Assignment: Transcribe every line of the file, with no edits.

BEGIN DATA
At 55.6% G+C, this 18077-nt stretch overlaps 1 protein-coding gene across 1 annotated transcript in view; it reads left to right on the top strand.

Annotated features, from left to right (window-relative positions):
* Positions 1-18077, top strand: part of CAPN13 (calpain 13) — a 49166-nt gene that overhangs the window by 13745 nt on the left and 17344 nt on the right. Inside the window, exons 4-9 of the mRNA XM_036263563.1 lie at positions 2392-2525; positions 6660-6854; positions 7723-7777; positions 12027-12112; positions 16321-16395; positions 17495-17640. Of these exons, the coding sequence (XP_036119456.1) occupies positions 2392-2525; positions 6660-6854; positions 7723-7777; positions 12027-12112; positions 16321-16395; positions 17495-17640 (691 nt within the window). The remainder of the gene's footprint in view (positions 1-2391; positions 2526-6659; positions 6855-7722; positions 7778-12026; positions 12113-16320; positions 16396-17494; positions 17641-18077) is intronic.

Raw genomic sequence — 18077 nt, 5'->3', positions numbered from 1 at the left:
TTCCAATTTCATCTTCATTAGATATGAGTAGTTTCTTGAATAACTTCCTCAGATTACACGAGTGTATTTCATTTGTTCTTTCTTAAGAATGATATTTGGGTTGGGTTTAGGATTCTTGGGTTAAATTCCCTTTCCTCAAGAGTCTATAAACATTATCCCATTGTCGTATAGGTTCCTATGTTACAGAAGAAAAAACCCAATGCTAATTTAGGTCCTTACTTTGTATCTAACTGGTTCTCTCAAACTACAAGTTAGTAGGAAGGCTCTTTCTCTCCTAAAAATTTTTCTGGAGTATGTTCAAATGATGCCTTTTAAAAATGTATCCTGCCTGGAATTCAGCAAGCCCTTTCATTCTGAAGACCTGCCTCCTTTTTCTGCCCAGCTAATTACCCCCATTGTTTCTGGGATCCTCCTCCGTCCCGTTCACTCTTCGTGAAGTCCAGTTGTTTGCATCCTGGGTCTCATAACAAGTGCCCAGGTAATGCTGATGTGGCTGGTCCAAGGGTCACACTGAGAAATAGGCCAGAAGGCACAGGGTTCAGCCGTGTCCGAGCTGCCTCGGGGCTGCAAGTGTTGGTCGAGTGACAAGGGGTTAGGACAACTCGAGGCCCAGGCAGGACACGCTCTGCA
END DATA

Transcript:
At 55.6% G+C, this 18077-nt stretch overlaps 1 protein-coding gene across 1 annotated transcript in view; it reads left to right on the top strand.

Annotated features, from left to right (window-relative positions):
* Positions 1-18077, top strand: part of CAPN13 (calpain 13) — a 49166-nt gene that overhangs the window by 13745 nt on the left and 17344 nt on the right. Inside the window, exons 4-9 of the mRNA XM_036263563.1 lie at positions 2392-2525; positions 6660-6854; positions 7723-7777; positions 12027-12112; positions 16321-16395; positions 17495-17640. Of these exons, the coding sequence (XP_036119456.1) occupies positions 2392-2525; positions 6660-6854; positions 7723-7777; positions 12027-12112; positions 16321-16395; positions 17495-17640 (691 nt within the window). The remainder of the gene's footprint in view (positions 1-2391; positions 2526-6659; positions 6855-7722; positions 7778-12026; positions 12113-16320; positions 16396-17494; positions 17641-18077) is intronic.

Raw genomic sequence — 18077 nt, 5'->3', positions numbered from 1 at the left:
TTCCAATTTCATCTTCATTAGATATGAGTAGTTTCTTGAATAACTTCCTCAGATTACACGAGTGTATTTCATTTGTTCTTTCTTAAGAATGATATTTGGGTTGGGTTTAGGATTCTTGGGTTAAATTCCCTTTCCTCAAGAGTCTATAAACATTATCCCATTGTCGTATAGGTTCCTATGTTACAGAAGAAAAAACCCAATGCTAATTTAGGTCCTTACTTTGTATCTAACTGGTTCTCTCAAACTACAAGTTAGTAGGAAGGCTCTTTCTCTCCTAAAAATTTTTCTGGAGTATGTTCAAATGATGCCTTTTAAAAATGTATCCTGCCTGGAATTCAGCAAGCCCTTTCATTCTGAAGACCTGCCTCCTTTTTCTGCCCAGCTAATTACCCCCATTGTTTCTGGGATCCTCCTCCGTCCCGTTCACTCTTCGTGAAGTCCAGTTGTTTGCATCCTGGGTCTCATAACAAGTGCCCAGGTAATGCTGATGTGGCTGGTCCAAGGGTCACACTGAGAAATAGGCCAGAAGGCACAGGGTTCAGCCGTGTCCGAGCTGCCTCGGGGCTGCAAGTGTTGGTCGAGTGACAAGGGGTTAGGACAACTCGAGGCCCAGGCAGGACACGCTCTGCA